NEW YORK (WABC) -- Moderna says it will make new funding commitments to increase its global supply.
The company says it will reach up to 3 billion vaccine doses by 2022.
That would include any potential booster and pediatric vaccines if they become authorized.
The company has also increased its global supply forecast for this year to between 800 million and 1 billion doses.
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Here are more of today's headlines:
Suffolk County continues push to get residents vaccinated
Amid growing reports about millions of Americans missing their second dose of the COVID vaccine, Suffolk County is launching a public awareness campaign to fight the hesitancy.
NYC Council passes bill to make Open Streets permanent
City Council voted 39-8 to expand Open Streets, which would increase the programs funding and would allow it to be staffed by the Department of Transportation in addition to volunteers. The bill would create a process by which community organizations could apply to operate an open street, require that DOT manage or provide resources to at least 20 open streets sites in areas that would be otherwise underserved by the program, and require that DOT provide resources to other open streets as available.
NYC plans to fully reopen July 1
Mayor Bill de Blasio announced that New York City would fully reopen on July 1. "This is going to be the summer of New York City," de Blasio said. However, he acknowledged the final call to reopen would be made by the state of New York.
Mental health check-ins to be offered at NYC vaccination sites
Mental health check-ins will be provided free of charge at all NYC vaccination sites starting today, Mayor Bill de Blasio announced Thursday. The check-ins will be offered to people after they have received their vaccinations. It is part of a broader commitment to offering affordable mental health care for all New Yorkers, an initiative that includes the establishment of the Mayor's Office of Community Mental Health.
Walk-in vaccines start in NY-run locations
Walk-in vaccinations are now open to all residents 16 years of age and older at state-run mass vaccination sites in New York. That means starting this morning no appointment is necessary if you visit a state-run vaccine site like the Javits Center in Manhattan and Yankee Stadium in the Bronx.
There's one caveat, though. You don't need an appointment at the state-run sites if you're getting your first shot. But you do need an appointment for your second dose.
NJ's mega-sites offering walk-in-vaccinations
All six of New Jersey's mega-sites are offering walk-in vaccinations. You do not need an appointment to get vaccinated at these sites, and you do not need to be a resident of a specific county to get vaccinated at that county's mega-site.
Long Island Pride returning as in-person event
After going remote last year, Long Island Pride will return as an in-person event this June. The celebration will be June 13, from noon to 4 p.m., at Eisenhower Park's Harry Chapin Lakeside Theatre in East Meadow.
Bayonne Hospital charges some residents for COVID vaccine
Bayonne Medical Center charged about 200 uninsured residents for COVID vaccinations. CarePoint released a statement regarding the error: "There was a systems error discovered regarding the billing for vaccinations. We will be sending out notices to those patients who received the invoices letting them know to disregard them. Any patient who already paid the bill will be reimbursed in full."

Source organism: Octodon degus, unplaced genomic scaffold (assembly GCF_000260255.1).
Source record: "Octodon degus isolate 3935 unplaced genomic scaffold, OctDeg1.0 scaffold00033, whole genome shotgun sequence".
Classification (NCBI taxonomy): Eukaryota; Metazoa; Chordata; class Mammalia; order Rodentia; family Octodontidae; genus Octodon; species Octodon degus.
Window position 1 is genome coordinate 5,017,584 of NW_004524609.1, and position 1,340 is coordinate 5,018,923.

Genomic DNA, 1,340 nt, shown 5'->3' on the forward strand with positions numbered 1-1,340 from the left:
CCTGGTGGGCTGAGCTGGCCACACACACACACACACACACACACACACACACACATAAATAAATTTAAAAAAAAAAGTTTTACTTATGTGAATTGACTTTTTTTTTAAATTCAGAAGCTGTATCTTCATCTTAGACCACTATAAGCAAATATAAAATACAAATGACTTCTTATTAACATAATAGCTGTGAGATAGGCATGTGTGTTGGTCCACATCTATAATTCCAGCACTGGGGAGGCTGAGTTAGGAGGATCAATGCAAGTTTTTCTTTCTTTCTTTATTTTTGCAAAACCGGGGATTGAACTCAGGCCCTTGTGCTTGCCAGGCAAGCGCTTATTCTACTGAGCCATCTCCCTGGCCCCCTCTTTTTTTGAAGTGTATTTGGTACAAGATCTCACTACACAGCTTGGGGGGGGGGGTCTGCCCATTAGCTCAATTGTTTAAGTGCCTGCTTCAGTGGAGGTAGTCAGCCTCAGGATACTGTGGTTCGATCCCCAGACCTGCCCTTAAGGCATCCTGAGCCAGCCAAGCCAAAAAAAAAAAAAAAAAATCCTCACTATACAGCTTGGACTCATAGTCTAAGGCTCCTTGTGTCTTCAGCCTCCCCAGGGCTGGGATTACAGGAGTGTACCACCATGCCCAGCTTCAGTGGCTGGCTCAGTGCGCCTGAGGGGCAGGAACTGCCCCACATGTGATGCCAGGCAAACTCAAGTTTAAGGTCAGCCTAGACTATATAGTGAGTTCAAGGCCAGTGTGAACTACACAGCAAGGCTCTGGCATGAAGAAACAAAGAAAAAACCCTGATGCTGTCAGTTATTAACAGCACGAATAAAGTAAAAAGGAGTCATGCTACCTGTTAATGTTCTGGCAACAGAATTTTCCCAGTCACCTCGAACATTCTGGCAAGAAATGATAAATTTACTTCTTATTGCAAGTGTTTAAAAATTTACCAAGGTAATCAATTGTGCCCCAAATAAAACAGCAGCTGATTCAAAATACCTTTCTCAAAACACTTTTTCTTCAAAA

They say the 200 patients is about 1% of the 22,000 that the CarePoint system vaccinated. The federal government is providing the vaccine free of charge to all people living in the United States, regardless of their immigration or health insurance status.
Cruises could resume in US by mid-July with vaccinations, CDC says
U.S. cruises could resume as early as mid-July, the Centers for Disease Control and Prevention is now telling the cruise industry. Since March 2020, the CDC has blocked cruise ships that carry more than 250 people from sailing in U.S. waters.
What happens if you get wrong 2nd vaccine shot? Doctor explains
It was the second shot California resident Veena Thomas had been for waiting for. Instead of relief what she felt was panic after the needle was pulled out. "She asked me 'did you tell them Pfizer?' and I said 'Well yeah! Sure. I told them Pfizer.' I got Pfizer for the first dose too and she said, 'Well your file is flagged as being Moderna, and I was like 'what!,'" described Thomas. A doctor is now explaining the impact.
How many people in your area are hesitant to get the COVID-19 vaccine?
Most states have opened up COVID-19 vaccination to everyone 16 and older, but not everyone is lining up to get the shot. With the recent temporary pause on the distribution of the Johnson & Johnson vaccine, doctors worry about an increase in vaccine hesitancy that may not be warranted. Using data from the U.S. Census Bureau's Household Pulse Survey, the CDC found that as many as a third of adults in some areas reported being hesitant about getting the COVID-19 vaccine. These rates are highest in the states of Wyoming and North Dakota, and lowest in Massachusetts, Vermont and California.
When did you realize the COVID pandemic changed everything?
Many of us had a moment, most often occurring in March 2020, when we realized that COVID-19 had completely changed our lives forever. Even though we've managed to move forward and adapt to a new normal, that memory still sticks with us. Tell us: What was that moment to you?
Top 7 COVID vaccine questions answered
You had questions about COVID-19 vaccines and 7 On Your Side is getting you answers from doctors on the front line of the pandemic.
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